Companies vary in their approach to Data Management. Some enterprises collect only a few types of data, thus the traditional data warehouse technique works quite well. For others, expanding sources from which they retain data is forcing them to change their viewpoint, and they’ve moved over to collecting all of their data into the Data Lake. Now that we’ve covered the technological differences between these two approaches, we need to have an extended look at how the composition of the Data Lake changes the way it is able to function.
The benefits of the Data Lake approach are numerous, and as data volumes continue to expand, companies are increasingly realizing the need for a more agile and unstructured way to manage enterprise data. Enter the Data Lake, a technology usually associated with the Hadoop platform that has taken the enterprise world by storm, with many of the top companies in the world investing. Data Lakes typically have very few to no regulatory functions, meaning that any size or scope of data can be collected. The companies that are finding this approach intriguing are the ones that collect data from non-conventional sources, including data from social media outlets and IoT product sensors, to name only two applications.
In this way, the Data Lake enables the storage of data in its raw form, with virtually no limit as to how much data can sit in the waters at any one time. The data can be historical or streaming in real-time. This allows organizations to use data as it is funneled into the Data Lake or very far in the future. Since data is collected straight from the source systems, companies don’t have to put resources aside to regulate it. The Data Lake enables digital businesses to go beyond the capabilities of data warehouses, but it does not come without added responsibility, and herein lies the crux of the issue.
The Data Lake is a breath of fresh air to many, especially those within an organization that regularly work with data and need the ability to run analysis on-demand, without waiting for IT. However, given the free spirited nature of what can be stored in the lake’s architecture, they can quickly turn into data dumps. This comes as a result of the de-regulation of what can be stored, which can create headaches for those who need to query through potentially billions of records to find a single piece of information. So, Data Lakes were inherently developed to avoid large degrees of Data Governance – and this is a very big problem for those that take their data seriously.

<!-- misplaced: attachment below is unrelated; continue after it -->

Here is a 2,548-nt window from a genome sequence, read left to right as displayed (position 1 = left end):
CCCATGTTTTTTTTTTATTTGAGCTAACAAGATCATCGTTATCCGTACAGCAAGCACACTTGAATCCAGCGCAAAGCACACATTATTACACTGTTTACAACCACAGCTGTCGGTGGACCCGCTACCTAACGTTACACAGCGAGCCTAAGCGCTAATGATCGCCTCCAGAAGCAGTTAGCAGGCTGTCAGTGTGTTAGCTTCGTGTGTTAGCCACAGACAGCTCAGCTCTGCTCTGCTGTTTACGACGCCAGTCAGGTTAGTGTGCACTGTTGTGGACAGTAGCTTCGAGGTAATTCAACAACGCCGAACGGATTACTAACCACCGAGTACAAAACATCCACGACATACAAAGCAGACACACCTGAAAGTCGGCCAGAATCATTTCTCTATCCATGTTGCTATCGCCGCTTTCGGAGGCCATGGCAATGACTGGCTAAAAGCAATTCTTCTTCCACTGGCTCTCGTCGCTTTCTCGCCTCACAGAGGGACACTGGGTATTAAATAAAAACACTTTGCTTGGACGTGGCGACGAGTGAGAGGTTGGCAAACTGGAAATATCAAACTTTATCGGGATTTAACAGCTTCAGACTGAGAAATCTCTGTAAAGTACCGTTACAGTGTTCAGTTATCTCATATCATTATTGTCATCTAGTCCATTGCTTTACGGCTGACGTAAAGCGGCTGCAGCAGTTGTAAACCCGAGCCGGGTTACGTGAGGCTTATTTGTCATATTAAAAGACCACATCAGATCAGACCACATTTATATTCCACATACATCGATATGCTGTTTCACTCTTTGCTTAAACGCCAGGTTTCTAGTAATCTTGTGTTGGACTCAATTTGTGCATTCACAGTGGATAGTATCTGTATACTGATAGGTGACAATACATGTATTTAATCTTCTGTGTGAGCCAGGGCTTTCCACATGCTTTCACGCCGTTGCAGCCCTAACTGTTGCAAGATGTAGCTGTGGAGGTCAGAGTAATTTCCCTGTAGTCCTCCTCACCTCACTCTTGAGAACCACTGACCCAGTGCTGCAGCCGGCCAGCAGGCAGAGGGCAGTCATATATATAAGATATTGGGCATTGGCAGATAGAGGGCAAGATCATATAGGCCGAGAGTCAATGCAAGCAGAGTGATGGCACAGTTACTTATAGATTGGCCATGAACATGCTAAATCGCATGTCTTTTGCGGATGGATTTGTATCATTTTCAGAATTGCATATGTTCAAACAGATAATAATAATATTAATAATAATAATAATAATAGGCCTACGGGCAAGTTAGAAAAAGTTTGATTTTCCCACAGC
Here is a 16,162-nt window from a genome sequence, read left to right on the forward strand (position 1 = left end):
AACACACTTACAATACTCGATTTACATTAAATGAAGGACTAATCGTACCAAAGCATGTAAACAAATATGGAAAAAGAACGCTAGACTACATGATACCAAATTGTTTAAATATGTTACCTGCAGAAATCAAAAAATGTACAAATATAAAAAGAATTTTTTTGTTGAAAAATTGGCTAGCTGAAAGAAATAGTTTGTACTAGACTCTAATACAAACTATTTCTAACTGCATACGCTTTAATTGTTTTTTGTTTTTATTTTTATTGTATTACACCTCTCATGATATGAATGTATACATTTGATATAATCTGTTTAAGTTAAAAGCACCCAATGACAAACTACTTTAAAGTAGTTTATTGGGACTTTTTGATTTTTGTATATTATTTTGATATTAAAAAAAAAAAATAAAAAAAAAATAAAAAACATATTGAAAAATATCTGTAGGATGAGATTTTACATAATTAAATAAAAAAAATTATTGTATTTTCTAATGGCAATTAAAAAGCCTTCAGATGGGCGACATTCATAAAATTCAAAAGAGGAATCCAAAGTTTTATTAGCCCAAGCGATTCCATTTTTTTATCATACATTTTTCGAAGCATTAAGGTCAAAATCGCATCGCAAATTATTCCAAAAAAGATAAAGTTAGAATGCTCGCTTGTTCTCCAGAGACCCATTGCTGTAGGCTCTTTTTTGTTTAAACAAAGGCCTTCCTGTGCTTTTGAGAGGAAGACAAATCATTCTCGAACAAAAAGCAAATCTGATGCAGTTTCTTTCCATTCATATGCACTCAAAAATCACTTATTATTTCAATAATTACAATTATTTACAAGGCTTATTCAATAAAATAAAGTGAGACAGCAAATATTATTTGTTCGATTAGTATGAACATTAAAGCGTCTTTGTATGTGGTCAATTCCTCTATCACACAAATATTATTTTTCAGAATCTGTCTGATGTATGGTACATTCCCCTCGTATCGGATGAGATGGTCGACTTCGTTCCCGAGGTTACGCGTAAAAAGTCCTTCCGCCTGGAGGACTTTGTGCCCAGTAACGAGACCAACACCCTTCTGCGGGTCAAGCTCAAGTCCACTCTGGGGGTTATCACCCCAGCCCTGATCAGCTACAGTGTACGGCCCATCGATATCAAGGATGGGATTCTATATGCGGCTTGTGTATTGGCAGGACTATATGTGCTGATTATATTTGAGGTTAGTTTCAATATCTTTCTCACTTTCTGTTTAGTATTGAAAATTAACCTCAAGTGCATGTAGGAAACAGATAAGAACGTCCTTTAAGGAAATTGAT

This unregulated “data dump” can also turn into a breeding ground for bad data, and not just data that doesn’t live up to an organization’s high standards. Think about it, if there’s no governance structure in place to vet what comes in, how can a business be sure that what is being dumped into their lake won’t potentially hurt them, let alone provide any long-standing business value? This is where security plays a bigger and bigger role as data volumes become in many cases, too much for companies to handle. Enterprises are trying to ensure that they can gain answers to the questions worth asking, but oftentimes, as a result of the structure of a Data Lake, wind up breaking compliance and regulatory rules as a result.
This is where many organizations are running into trouble. They were pitched some admittedly great ideas by a vendor marketing team about how they would be able to full advantage of the Hadoop platform via their awesome new tool but live to find out that their connectors were really just dragging in data that will have no use for them in the present or future, with much of it being potentially hazardous to the health of their data infrastructure. On that same front, what makes the Data Lake unique is the fact that it can hold an undefined amount of unstructured data for an indefinite amount of time with very little oversight. Data architects and scientists remain in a conundrum as a result.
Forward-thinking solution providers are undoubtedly aware of this murky situation, and what could differentiate one vendor from another in the not-so-distant future is which ones are able to provide the ability to collect and store overwhelming amounts of unstructured data but provide just enough governance and security to help ward off the trash that turns the Data Lake into a data dump. It’s a thin line to walk however, since too much regulation could wound a technology which many data enthusiasts see as the future of Data Management. Data Lakes don’t yet allow data professionals who are accustomed to the too-structured data warehouse to have their cake and eat it too.
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